Baltimore officials awarded $1.8 million in contracts for the city's lucrative towing business on Wednesday, ending a practice that had allowed a small circle of companies to bypass the city's competitive bidding system for decades.
City Councilman Robert W. Curran said the contracts approved Wednesday by the Board of Estimates mean some towing companies "will be losing significant percentages of their tows and conducting tows at reduced rates," a benefit for the city and its taxpayers.
He said the new contracts will "strike a further blow to predatory towing practices in Baltimore City."
The contract covers crash scenes, parking violations and other incidents in which Baltimore police call for tows.
Frankford Towing and two subsidiaries each received $200,000 contracts, as did Berman's Towing and two of its spin-off companies. Ted's Towing Service, Mel's Towing & Service Center and Universal Towing also received $200,000 contracts.
City Solicitor George Nilson said the city will be advertising for additional towing firms within the next six months. The moves will end a system that has been in place since 1975.
During that time, the city has given the $4 million annual towing business to 10 "medallion" companies, which were not required to demonstrate that they were best equipped to provide the service or that they charged the lowest rates. The companies were also not held to the city's standards for minority participation.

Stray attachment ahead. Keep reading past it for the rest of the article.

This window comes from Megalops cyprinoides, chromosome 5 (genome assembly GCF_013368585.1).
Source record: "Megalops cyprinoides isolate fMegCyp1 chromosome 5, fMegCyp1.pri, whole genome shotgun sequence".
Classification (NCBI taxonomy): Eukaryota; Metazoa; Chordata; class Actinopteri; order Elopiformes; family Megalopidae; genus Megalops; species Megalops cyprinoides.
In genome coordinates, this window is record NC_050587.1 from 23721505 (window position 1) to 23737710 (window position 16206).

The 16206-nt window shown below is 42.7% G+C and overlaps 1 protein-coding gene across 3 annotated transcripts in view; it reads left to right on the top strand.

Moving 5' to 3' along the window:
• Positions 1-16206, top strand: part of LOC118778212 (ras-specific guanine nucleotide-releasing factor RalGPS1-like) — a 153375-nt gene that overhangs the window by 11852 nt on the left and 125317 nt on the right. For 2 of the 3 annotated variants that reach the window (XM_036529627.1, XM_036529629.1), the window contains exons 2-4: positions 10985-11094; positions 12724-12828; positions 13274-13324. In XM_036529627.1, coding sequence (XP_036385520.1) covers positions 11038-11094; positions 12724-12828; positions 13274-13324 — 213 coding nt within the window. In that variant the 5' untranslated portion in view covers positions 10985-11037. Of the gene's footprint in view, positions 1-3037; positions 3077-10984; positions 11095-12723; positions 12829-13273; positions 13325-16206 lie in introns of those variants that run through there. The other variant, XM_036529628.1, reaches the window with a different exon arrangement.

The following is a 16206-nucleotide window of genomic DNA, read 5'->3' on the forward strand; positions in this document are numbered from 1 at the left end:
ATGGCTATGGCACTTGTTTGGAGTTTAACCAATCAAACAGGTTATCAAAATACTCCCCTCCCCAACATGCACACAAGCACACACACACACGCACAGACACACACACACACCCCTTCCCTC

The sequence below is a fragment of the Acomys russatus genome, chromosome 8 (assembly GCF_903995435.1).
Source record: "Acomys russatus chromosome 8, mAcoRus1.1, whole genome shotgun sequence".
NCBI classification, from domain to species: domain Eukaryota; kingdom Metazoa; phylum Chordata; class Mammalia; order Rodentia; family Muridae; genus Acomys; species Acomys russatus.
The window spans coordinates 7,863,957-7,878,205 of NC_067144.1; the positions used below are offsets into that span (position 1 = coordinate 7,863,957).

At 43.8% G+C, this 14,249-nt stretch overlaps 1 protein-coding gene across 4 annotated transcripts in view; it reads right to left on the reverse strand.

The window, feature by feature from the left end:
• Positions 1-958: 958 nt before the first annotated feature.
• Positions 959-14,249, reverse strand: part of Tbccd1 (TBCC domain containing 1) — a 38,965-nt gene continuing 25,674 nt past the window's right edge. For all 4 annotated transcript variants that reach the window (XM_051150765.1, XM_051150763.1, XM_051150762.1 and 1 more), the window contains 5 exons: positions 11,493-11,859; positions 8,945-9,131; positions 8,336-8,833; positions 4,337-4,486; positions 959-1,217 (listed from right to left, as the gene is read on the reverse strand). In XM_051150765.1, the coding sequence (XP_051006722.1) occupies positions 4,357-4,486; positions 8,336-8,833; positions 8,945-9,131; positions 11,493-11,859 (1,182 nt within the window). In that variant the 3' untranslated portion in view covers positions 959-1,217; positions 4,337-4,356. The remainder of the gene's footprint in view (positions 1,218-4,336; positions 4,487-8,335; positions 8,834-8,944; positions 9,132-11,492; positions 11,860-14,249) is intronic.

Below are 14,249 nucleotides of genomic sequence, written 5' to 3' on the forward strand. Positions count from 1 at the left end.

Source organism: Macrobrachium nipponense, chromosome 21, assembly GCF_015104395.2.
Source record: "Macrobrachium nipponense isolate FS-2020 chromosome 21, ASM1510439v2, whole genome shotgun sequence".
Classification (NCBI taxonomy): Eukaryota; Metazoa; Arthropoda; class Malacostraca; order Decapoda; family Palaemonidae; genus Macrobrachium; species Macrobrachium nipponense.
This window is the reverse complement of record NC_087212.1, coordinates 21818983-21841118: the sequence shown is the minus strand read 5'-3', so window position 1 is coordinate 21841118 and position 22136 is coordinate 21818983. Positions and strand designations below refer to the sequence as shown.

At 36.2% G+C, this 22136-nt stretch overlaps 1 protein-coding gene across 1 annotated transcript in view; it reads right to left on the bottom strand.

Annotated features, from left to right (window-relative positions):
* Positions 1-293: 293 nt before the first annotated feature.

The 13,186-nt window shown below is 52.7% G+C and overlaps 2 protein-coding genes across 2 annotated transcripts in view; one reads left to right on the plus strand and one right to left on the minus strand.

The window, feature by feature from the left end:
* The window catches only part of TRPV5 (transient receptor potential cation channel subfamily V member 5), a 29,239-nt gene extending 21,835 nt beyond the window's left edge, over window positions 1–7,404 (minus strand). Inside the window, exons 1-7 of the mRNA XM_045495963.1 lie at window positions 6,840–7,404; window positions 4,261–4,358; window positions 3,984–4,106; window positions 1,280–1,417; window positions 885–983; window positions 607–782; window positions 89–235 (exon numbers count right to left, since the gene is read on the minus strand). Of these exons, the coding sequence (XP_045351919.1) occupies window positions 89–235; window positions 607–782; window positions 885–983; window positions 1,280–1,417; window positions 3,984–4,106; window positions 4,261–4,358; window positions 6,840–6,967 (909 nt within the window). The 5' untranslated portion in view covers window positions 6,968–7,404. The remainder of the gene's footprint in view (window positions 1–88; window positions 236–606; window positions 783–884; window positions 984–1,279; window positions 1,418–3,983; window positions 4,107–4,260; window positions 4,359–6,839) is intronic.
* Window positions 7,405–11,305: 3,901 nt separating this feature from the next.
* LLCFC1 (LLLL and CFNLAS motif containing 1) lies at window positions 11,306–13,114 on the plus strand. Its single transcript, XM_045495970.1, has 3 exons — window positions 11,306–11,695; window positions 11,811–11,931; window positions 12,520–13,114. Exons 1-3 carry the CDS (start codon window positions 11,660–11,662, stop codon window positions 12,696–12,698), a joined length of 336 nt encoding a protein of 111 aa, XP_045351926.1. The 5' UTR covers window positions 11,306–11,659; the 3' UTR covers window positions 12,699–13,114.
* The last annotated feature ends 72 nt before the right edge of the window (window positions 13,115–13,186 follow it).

After The Baltimore Sun investigated the practice last year, Mayor Stephanie Rawlings-Blake, then-Police Commissioner Frederick H. Bealefeld III and City Councilman James L. Kraft called for a review, and the transportation department issued a request for proposals for the towing contracts.
City budget director Andrew W. Kleine has said the city expects to save at least $1 million a year by awarding the contracts competitively
The medallion companies were victims in the city Police Department's kickback scandal, in which officers have pleaded guilty to accepting money from a Rosedale garage for steering towing business there instead of to the medallion towers.
But the scandal highlighted the long-standing practice of awarding contracts to the tow companies without competitive bids. Many of the existing contractors bid on the new contracts and several will continue to perform city jobs.
Companies will still charge $130 to $140 per tow for the Police Department, but under the new contracts, Curran said, the city will receive a larger portion of the fee.
Baltimore Sun reporter Julie Scharper contributed to this article.
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